Henry Bennet (fl. 1561), said to be of Calais, was an English translator of Protestant literature.
Bennet published in 1561, at the press of John Awdelay, a volume of translations from the German and Swiss Protestant reformers, A Famous and Godly History. The book is divided into two parts, which were published together.
The first part was dedicated to Thomas Wentworth, 2nd Baron Wentworth, with a date of 18 November 1561. It contains Philip Melanchthon's life of Martin Luther; Luther's declaration of his doctrine before the Emperor Charles V at Worms; and the oration of Melanchthon at Wittenberg, given in place of his usual exposition of the Epistle to the Romans, after the news of Luther's death. Some of this part was adapted for Actes and Monuments (1563) by John Foxe.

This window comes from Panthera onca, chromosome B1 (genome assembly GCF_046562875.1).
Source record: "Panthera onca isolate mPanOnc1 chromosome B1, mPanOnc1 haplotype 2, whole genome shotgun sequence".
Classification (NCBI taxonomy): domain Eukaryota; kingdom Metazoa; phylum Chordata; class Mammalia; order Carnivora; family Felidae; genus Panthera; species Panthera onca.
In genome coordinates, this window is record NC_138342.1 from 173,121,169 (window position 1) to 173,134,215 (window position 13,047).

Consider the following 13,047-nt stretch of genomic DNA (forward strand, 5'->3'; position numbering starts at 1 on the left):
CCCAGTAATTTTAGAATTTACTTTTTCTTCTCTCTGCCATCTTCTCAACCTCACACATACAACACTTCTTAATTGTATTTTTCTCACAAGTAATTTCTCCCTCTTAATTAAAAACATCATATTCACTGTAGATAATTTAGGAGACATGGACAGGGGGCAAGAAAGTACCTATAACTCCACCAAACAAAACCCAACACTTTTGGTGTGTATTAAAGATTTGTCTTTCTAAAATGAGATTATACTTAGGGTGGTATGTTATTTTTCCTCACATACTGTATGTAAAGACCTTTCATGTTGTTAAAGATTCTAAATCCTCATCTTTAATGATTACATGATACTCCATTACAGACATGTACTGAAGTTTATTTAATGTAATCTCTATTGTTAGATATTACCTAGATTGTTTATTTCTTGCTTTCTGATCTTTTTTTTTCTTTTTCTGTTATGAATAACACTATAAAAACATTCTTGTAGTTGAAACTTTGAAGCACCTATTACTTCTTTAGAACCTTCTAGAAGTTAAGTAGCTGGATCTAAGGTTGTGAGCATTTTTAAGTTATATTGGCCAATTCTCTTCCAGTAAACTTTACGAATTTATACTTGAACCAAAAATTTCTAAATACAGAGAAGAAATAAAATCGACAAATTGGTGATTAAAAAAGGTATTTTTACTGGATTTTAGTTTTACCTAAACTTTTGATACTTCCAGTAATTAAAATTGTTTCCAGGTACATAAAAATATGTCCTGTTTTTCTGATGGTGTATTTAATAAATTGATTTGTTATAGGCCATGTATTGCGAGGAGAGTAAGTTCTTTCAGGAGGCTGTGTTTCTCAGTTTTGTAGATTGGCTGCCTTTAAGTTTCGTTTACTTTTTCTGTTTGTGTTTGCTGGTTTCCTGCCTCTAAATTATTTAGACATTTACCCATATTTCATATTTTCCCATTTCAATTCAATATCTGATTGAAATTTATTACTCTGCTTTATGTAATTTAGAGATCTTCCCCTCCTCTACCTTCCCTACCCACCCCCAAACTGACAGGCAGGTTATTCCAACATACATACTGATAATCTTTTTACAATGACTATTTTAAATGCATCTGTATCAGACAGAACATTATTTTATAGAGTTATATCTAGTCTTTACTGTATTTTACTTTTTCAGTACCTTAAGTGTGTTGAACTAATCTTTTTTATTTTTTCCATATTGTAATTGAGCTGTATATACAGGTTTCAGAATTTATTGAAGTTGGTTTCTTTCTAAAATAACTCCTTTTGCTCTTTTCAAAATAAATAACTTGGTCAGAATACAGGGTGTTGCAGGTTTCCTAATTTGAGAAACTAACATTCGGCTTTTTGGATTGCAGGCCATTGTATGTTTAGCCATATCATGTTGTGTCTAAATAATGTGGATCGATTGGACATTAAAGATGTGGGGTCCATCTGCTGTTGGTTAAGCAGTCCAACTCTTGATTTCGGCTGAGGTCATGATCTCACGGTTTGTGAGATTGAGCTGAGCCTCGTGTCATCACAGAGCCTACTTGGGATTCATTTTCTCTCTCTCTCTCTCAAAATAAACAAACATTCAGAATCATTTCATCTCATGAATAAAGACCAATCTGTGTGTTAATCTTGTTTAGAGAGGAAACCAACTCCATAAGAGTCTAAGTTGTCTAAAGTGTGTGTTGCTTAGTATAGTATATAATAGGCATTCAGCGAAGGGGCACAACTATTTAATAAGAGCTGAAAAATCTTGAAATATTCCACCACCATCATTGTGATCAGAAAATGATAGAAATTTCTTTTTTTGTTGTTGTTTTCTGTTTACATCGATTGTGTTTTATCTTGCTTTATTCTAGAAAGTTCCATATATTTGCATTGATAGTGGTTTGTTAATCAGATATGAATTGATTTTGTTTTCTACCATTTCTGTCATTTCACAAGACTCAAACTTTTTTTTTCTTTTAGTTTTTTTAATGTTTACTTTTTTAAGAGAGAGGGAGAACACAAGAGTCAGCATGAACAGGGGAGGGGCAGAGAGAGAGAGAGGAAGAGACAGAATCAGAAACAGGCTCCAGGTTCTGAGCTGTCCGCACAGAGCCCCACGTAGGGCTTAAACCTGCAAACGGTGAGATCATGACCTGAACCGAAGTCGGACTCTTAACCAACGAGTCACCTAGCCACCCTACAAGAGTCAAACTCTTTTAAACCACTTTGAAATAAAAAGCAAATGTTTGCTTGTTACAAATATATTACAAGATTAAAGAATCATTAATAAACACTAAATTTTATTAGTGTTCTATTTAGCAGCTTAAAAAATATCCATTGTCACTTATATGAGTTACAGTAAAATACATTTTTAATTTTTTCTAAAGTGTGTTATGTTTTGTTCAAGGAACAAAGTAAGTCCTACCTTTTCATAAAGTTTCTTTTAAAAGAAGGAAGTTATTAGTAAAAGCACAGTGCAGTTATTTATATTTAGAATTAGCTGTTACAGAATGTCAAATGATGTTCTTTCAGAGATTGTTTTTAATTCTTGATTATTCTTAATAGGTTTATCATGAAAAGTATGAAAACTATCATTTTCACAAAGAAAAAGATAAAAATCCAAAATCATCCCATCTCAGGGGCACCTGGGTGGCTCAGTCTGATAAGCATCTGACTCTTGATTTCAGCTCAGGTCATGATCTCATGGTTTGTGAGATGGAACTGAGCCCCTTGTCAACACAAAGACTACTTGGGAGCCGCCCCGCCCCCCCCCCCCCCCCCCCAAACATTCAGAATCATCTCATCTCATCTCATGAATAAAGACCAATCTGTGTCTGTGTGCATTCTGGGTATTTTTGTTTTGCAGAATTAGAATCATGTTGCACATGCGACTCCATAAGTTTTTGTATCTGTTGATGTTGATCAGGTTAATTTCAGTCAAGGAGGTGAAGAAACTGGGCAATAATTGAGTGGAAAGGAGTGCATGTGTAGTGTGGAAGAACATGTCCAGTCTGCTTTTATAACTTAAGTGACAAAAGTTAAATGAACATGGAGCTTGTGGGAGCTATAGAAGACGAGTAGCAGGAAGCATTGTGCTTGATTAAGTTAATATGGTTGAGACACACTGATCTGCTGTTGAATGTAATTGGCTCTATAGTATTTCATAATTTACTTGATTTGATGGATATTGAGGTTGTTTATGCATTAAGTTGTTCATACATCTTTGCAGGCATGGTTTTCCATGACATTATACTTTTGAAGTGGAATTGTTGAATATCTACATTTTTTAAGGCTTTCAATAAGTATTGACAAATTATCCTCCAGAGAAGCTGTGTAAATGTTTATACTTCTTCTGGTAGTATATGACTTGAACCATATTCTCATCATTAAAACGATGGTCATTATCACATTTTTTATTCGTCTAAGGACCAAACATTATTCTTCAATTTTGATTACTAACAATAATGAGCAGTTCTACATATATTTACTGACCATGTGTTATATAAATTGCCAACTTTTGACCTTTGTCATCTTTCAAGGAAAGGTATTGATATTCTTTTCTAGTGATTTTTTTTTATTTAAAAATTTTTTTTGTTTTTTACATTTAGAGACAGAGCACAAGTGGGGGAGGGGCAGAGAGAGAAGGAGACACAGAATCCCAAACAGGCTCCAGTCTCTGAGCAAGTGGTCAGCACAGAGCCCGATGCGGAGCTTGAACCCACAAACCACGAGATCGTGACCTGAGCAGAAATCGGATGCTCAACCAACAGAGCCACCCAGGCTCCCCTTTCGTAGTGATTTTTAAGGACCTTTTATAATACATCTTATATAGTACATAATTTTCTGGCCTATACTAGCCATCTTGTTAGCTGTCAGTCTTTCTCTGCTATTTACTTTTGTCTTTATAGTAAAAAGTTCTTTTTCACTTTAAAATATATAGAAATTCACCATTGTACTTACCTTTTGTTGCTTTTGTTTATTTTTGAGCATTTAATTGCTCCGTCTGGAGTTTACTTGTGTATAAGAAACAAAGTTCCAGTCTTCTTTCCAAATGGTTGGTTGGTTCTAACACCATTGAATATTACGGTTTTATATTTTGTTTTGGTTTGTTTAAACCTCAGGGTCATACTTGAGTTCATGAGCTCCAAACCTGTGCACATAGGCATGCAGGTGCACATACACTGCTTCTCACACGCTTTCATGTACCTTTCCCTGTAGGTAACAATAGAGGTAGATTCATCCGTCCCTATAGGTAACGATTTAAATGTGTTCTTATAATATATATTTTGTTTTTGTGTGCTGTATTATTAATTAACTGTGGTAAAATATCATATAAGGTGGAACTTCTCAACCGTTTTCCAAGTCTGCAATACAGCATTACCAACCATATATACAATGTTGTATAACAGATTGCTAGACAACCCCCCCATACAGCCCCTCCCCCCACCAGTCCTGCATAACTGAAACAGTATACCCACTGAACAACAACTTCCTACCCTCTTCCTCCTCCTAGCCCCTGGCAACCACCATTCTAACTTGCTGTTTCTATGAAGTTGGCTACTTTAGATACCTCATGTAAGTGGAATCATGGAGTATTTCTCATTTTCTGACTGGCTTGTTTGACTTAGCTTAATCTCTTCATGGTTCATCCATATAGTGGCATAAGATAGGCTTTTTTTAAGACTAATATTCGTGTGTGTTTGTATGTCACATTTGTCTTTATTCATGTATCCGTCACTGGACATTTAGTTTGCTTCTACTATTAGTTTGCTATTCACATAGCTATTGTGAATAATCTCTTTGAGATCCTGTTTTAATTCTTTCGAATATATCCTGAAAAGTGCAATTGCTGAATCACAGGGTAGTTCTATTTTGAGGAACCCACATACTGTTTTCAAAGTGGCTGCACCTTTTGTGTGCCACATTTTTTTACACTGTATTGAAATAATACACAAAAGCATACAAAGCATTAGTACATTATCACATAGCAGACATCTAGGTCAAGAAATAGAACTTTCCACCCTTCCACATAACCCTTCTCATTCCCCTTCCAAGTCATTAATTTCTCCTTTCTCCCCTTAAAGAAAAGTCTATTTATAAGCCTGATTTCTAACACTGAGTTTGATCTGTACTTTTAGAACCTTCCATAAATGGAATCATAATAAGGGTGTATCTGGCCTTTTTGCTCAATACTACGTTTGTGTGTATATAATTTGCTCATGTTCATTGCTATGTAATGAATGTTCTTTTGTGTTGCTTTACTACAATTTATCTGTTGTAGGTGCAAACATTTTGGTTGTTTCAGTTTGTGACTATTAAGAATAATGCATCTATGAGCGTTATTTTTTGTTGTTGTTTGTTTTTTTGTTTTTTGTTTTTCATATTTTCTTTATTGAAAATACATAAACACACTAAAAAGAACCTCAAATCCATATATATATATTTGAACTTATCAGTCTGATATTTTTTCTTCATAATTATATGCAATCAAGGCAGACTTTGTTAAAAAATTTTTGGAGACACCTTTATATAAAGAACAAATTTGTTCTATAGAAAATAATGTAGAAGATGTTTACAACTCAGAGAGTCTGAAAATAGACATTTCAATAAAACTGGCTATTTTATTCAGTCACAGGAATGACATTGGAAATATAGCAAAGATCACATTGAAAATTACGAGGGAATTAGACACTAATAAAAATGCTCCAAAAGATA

The second part has a similar dedication to James Blount, 6th Baron Mountjoy, dated 30 November 1561. It consists of:
- a life of John Œcolampadius by Wolfangus Faber Capito;
- an account of the death of Œcolampadius by Simon Grineus; and
- a life of Hulderick Zuinglius by Oswald Miconius
The last two are in the form of letters. The translations are in idiomatic English, and the quotations of Œcolampadius from Homer and Euripides are turned into English verse. The authors in the second part had first been brought together by Theodore Bibliander.